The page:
Universalism today is not just an ethical aspiration. Nor is it simply a religious conviction or an epistemological principle; it is, rather, the dominant ideology of our time. It has become an explicit political aim, implemented now by voting booths, now by trading agreements, in international courts of justice or so-called humanitarian interventions, or through the distribution of laptop computers to African schools. Why is this idea now of such paramount importance? Whence the urgency to affirm or deny, to support or question, the existence of universal truths, values or rights? The idea of universalism has become an apparently self-evident signifier, yet, as we shall see, there is another notion of universality that works against this ideology.

Many thinkers have identified a Eurocentric bias in inherited notions of universality, whether of Christian, humanist or Enlightenment provenance. As a corrective to such limited conceptions, these thinkers often argue for their replacement by a truly planetary one—Balibar’s ‘ideal universality’, or Wallerstein’s ‘universal universalism’.footnote1 European thought grounded universality in a specific notion of the human subject. Just as Christianity had regarded worldly activity as secondary and accidental in relation to a heavenly life that was primary and eternal, this subject had the ability to disregard whatever was contingent, local and corporeal. European philosophies of the subject have thus typically disregarded historical, geographical, social and sexual aspects of the human being, while her true essence has been defined as a faculty of reason that makes her autonomous. It was in this capacity, as the foundation of pure and practical reason, that consciousness could develop true knowledge of reality and formulate universal ethical maxims. And it was in this capacity that humans were invested with inalienable rights and freedoms.

From the standpoint of this supra-historical subject, the various cultures and peoples of the world could be interpreted and classified. This subject placed itself in opposition to those who, like Rousseau’s barbarians, were enclosed within their traditions and unable to liberate themselves from their bodily instincts. Among such unhappy beings were women, labouring classes and non-Europeans. As they gained the ability to speak and produce knowledge on these terms (they had of course always known how to speak and know on their own terms) the prevailing system was challenged. Simone de Beauvoir’s The Second Sex (1949) and Frantz Fanon’s Black Skin, White Masks (1952) are sometimes hailed as symbols of this change. Their lesson was that the transcendental subject never exists in pure form but is always embodied in particular human beings. Universal subjectivity therefore reflects the specific values and interests of those persons through whom it is articulated. With few exceptions, universal subjectivity had been articulated by white men of upper-class background, and the resulting body of thought had been shaped accordingly: a mixture of humanist ideals and patriarchal values, universalism and racism, knowledge and bourgeois ideology.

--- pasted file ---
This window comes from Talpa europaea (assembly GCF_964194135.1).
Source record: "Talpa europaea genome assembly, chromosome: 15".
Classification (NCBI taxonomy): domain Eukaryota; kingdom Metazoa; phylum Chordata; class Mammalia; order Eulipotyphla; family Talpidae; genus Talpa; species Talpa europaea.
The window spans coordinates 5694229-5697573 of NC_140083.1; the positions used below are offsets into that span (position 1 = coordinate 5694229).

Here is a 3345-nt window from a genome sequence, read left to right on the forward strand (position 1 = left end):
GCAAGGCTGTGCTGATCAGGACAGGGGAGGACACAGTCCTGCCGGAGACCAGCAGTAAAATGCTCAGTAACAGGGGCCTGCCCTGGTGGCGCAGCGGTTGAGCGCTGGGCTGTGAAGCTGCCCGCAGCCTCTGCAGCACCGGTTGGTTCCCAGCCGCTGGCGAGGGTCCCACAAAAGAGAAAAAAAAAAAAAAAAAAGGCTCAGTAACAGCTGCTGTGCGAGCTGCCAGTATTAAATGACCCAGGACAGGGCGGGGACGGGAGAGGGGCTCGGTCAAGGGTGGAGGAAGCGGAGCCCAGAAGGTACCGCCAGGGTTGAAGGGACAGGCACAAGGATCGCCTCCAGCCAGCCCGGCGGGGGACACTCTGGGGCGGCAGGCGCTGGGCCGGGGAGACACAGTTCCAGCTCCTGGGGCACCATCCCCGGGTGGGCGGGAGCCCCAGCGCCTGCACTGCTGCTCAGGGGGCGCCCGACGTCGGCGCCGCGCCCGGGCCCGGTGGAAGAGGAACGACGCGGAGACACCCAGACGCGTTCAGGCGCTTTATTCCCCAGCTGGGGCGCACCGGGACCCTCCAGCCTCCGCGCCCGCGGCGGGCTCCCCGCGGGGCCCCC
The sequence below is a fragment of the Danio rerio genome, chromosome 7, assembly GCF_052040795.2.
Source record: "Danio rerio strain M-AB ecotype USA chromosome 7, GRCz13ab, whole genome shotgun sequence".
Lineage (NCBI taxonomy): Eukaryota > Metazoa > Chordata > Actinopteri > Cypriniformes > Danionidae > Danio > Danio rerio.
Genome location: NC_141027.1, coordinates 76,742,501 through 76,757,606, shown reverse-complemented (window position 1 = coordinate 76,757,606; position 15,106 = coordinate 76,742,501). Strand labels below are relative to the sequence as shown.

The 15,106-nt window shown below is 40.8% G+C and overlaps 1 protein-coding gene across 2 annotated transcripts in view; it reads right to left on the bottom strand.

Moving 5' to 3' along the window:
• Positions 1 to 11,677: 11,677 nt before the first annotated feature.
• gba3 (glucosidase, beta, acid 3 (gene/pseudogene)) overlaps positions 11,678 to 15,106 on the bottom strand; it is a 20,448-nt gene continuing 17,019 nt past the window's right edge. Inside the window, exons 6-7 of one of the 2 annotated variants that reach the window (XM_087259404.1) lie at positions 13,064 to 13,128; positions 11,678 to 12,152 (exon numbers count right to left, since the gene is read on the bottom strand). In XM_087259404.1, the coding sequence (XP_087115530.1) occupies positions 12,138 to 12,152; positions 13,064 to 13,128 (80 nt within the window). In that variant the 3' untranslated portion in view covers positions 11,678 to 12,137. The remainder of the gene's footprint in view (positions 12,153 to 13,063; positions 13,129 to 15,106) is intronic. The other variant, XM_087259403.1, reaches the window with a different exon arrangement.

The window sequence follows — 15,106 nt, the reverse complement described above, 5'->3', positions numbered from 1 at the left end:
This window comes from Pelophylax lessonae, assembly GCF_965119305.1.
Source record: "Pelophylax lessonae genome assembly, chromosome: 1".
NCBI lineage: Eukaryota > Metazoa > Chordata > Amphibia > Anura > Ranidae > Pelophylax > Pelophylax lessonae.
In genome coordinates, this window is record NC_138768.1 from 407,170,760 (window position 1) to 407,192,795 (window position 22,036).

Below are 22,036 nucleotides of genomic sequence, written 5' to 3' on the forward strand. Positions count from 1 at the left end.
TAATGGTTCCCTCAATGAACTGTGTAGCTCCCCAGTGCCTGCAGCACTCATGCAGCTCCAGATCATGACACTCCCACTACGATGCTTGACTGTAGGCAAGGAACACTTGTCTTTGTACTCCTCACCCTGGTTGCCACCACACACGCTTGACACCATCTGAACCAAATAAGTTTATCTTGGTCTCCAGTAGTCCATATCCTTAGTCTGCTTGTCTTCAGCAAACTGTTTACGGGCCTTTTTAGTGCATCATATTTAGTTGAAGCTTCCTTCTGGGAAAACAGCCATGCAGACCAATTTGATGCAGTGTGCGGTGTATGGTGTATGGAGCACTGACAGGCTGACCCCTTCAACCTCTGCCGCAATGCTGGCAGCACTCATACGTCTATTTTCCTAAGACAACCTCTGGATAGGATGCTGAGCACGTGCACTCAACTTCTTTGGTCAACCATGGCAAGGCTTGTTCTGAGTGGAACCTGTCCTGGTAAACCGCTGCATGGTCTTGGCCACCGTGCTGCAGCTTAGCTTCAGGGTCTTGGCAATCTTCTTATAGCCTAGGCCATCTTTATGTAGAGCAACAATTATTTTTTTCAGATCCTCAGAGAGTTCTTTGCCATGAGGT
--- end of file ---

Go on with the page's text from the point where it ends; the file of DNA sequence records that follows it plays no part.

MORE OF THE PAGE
Seen in this way, the problem was not the aspiration toward universality per se, but that the philosophical codification of this universality presupposed a negation of social, historical, cultural and geographic determinants. As a consequence, Western thought had not only made itself blind to the fact that its conception of universality was the product of a certain place and era, but also to the fact that universal ideas could be developed and codified differently in other places, in other eras and by other people.footnote2 If today we associate universal values with European culture, this is because that culture provided the terms through which these values were codified as human rights, and because this codification has won general acceptance. This in turn has occurred only because European culture has been the dominant one, due to the economic, political and military supremacy Europe has enjoyed over the past five centuries. Once the current codification of universalism is identified as Eurocentric, universality is torn loose from the Europe that has taken it as its own. Henceforth, universality may be claimed and codified by every culture; and it can also be posited as the foundation of some truly human culture yet to be realized. To appeal to universalism as a way of asserting the superiority of Western culture is to betray universality, but to appeal to universalism as a way of dismantling the superiority of the West is to realize it.

It follows from this that ‘universal universalism’, to use Wallerstein’s term, is mostly found in enunciations and practices that disclose how codifications of universalism are bound to particular identities. A beautiful example of this comes to us from Robert Musil’s The Man Without Qualities, in which the reader is told that ‘an inhabitant of a country has at least nine characters: a professional one, a national one, a civic one, a class one, a geographical one, a sex one, a conscious, an unconscious and perhaps even too a private one’. Each inhabitant combines all these identities. But, Musil writes: